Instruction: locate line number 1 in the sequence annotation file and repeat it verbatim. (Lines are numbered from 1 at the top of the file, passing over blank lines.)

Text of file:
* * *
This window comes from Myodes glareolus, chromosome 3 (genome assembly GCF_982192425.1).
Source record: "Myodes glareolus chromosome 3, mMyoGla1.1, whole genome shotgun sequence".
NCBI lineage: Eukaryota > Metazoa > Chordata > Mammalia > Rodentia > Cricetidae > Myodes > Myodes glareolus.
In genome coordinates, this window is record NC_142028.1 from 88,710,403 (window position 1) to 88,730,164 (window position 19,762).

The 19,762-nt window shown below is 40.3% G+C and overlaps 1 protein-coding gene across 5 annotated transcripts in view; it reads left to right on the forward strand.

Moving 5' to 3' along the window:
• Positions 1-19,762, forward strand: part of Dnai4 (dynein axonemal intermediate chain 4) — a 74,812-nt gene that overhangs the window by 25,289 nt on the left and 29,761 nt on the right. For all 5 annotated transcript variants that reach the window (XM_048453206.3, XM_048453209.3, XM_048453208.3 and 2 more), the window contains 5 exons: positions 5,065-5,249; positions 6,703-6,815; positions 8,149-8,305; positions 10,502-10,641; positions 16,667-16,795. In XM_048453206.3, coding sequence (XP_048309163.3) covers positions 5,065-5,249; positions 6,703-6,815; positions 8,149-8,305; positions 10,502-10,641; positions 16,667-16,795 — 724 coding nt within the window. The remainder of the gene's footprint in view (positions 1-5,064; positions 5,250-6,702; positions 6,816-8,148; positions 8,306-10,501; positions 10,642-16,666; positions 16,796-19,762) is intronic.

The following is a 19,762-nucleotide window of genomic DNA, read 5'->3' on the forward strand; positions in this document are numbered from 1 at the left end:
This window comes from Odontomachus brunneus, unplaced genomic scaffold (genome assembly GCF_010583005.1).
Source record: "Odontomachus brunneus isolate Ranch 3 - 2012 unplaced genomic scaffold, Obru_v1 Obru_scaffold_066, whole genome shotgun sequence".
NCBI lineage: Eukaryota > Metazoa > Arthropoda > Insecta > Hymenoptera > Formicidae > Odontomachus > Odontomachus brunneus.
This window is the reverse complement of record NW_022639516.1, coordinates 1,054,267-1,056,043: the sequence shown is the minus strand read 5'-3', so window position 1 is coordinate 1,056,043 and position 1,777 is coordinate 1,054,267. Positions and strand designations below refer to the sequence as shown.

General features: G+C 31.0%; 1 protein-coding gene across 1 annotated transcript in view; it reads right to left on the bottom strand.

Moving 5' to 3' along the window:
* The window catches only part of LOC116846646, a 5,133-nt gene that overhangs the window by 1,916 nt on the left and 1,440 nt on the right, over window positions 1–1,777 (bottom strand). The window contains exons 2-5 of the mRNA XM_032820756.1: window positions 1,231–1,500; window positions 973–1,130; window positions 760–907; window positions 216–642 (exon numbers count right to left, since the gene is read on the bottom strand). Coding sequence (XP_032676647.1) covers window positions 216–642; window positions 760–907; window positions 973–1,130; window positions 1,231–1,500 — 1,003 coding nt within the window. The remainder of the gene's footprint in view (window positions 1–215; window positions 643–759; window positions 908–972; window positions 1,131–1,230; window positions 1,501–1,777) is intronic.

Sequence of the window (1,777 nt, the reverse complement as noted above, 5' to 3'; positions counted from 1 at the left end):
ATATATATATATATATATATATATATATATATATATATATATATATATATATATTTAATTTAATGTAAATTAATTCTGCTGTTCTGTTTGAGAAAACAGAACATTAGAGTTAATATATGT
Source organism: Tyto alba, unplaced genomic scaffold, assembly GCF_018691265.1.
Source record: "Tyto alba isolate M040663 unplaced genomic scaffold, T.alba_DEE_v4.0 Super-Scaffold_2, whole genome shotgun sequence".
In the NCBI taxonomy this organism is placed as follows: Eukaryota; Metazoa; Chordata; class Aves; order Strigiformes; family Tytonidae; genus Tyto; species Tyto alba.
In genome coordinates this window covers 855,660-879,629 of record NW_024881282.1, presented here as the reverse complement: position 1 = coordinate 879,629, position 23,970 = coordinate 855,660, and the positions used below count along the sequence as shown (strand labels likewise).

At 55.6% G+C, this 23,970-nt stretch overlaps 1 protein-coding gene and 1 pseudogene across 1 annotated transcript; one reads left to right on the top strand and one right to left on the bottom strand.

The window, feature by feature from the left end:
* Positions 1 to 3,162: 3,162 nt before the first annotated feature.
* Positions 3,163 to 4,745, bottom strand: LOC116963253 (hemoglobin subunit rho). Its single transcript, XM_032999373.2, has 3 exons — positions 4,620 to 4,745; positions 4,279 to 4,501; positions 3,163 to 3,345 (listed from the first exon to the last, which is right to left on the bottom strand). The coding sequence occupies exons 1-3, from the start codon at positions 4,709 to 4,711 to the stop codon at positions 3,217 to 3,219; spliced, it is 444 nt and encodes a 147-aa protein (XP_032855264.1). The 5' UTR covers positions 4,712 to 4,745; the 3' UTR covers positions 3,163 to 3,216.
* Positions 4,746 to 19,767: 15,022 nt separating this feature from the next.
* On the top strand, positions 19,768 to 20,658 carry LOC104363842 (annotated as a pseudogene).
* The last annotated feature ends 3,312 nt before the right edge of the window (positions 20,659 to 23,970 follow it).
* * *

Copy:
This window comes from Myodes glareolus, chromosome 3 (genome assembly GCF_982192425.1).